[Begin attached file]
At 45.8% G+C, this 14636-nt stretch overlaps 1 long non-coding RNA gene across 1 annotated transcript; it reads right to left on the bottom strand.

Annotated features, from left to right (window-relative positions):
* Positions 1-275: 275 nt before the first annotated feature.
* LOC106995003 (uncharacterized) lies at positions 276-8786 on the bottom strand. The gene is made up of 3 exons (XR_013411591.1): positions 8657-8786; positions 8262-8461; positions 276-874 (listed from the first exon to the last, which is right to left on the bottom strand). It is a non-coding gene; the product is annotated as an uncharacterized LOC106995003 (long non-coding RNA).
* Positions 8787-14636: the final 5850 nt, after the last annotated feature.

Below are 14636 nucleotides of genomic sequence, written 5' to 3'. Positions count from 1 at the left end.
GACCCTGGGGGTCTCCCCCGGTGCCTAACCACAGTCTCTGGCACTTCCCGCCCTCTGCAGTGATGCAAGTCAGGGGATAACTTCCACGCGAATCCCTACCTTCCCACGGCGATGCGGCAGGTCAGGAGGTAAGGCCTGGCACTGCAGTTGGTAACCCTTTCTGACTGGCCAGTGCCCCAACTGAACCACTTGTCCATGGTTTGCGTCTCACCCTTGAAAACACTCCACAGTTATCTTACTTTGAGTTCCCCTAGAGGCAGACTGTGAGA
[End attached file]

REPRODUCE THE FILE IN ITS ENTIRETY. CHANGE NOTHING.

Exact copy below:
At 45.8% G+C, this 14636-nt stretch overlaps 1 long non-coding RNA gene across 1 annotated transcript; it reads right to left on the bottom strand.

Annotated features, from left to right (window-relative positions):
* Positions 1-275: 275 nt before the first annotated feature.
* LOC106995003 (uncharacterized) lies at positions 276-8786 on the bottom strand. The gene is made up of 3 exons (XR_013411591.1): positions 8657-8786; positions 8262-8461; positions 276-874 (listed from the first exon to the last, which is right to left on the bottom strand). It is a non-coding gene; the product is annotated as an uncharacterized LOC106995003 (long non-coding RNA).
* Positions 8787-14636: the final 5850 nt, after the last annotated feature.

Below are 14636 nucleotides of genomic sequence, written 5' to 3'. Positions count from 1 at the left end.
GACCCTGGGGGTCTCCCCCGGTGCCTAACCACAGTCTCTGGCACTTCCCGCCCTCTGCAGTGATGCAAGTCAGGGGATAACTTCCACGCGAATCCCTACCTTCCCACGGCGATGCGGCAGGTCAGGAGGTAAGGCCTGGCACTGCAGTTGGTAACCCTTTCTGACTGGCCAGTGCCCCAACTGAACCACTTGTCCATGGTTTGCGTCTCACCCTTGAAAACACTCCACAGTTATCTTACTTTGAGTTCCCCTAGAGGCAGACTGTGAGA